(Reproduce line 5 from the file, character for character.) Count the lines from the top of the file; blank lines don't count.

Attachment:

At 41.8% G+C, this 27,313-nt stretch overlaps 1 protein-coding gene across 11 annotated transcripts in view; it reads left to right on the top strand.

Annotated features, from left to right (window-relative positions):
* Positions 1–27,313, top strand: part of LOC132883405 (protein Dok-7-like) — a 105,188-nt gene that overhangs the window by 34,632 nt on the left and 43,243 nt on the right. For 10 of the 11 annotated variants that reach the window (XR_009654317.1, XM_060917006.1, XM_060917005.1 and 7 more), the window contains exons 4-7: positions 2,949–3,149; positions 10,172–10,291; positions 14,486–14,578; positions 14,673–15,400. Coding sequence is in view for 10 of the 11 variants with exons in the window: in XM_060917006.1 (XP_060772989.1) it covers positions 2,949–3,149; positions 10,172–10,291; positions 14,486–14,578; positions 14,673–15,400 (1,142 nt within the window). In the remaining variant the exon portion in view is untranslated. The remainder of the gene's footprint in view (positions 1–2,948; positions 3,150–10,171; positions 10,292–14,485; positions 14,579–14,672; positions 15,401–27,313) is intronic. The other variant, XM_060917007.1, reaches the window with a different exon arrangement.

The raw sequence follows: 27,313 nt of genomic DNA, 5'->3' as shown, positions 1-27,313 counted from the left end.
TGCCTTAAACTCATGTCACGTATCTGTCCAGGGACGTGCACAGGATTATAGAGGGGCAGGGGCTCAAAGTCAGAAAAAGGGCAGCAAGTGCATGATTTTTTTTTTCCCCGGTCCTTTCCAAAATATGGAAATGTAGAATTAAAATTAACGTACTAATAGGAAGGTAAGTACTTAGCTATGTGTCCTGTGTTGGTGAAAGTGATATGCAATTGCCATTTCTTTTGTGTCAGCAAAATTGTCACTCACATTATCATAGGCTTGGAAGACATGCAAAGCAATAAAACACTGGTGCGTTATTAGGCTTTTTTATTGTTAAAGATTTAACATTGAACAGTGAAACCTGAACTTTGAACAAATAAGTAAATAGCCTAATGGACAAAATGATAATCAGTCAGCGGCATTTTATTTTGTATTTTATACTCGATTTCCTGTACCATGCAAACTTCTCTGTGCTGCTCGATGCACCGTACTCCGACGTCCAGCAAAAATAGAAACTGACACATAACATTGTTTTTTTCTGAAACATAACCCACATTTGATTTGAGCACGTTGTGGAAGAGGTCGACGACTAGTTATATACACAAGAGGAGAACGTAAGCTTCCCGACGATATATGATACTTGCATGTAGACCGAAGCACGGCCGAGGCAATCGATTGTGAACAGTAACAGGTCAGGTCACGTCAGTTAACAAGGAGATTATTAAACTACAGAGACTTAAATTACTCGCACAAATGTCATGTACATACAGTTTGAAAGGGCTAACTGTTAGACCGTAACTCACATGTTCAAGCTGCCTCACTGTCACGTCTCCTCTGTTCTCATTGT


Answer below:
TGCCTTAAACTCATGTCACGTATCTGTCCAGGGACGTGCACAGGATTATAGAGGGGCAGGGGCTCAAAGTCAGAAAAAGGGCAGCAAGTGCATGATTTTTTTTTTCCCCGGTCCTTTCCAAAATATGGAAATGTAGAATTAAAATTAACGTACTAATAGGAAGGTAAGTACTTAGCTATGTGTCCTGTGTTGGTGAAAGTGATATGCAATTGCCATTTCTTTTGTGTCAGCAAAATTGTCACTCACATTATCATAGGCTTGGAAGACATGCAAAGCAATAAAACACTGGTGCGTTATTAGGCTTTTTTATTGTTAAAGATTTAACATTGAACAGTGAAACCTGAACTTTGAACAAATAAGTAAATAGCCTAATGGACAAAATGATAATCAGTCAGCGGCATTTTATTTTGTATTTTATACTCGATTTCCTGTACCATGCAAACTTCTCTGTGCTGCTCGATGCACCGTACTCCGACGTCCAGCAAAAATAGAAACTGACACATAACATTGTTTTTTTCTGAAACATAACCCACATTTGATTTGAGCACGTTGTGGAAGAGGTCGACGACTAGTTATATACACAAGAGGAGAACGTAAGCTTCCCGACGATATATGATACTTGCATGTAGACCGAAGCACGGCCGAGGCAATCGATTGTGAACAGTAACAGGTCAGGTCACGTCAGTTAACAAGGAGATTATTAAACTACAGAGACTTAAATTACTCGCACAAATGTCATGTACATACAGTTTGAAAGGGCTAACTGTTAGACCGTAACTCACATGTTCAAGCTGCCTCACTGTCACGTCTCCTCTGTTCTCATTGT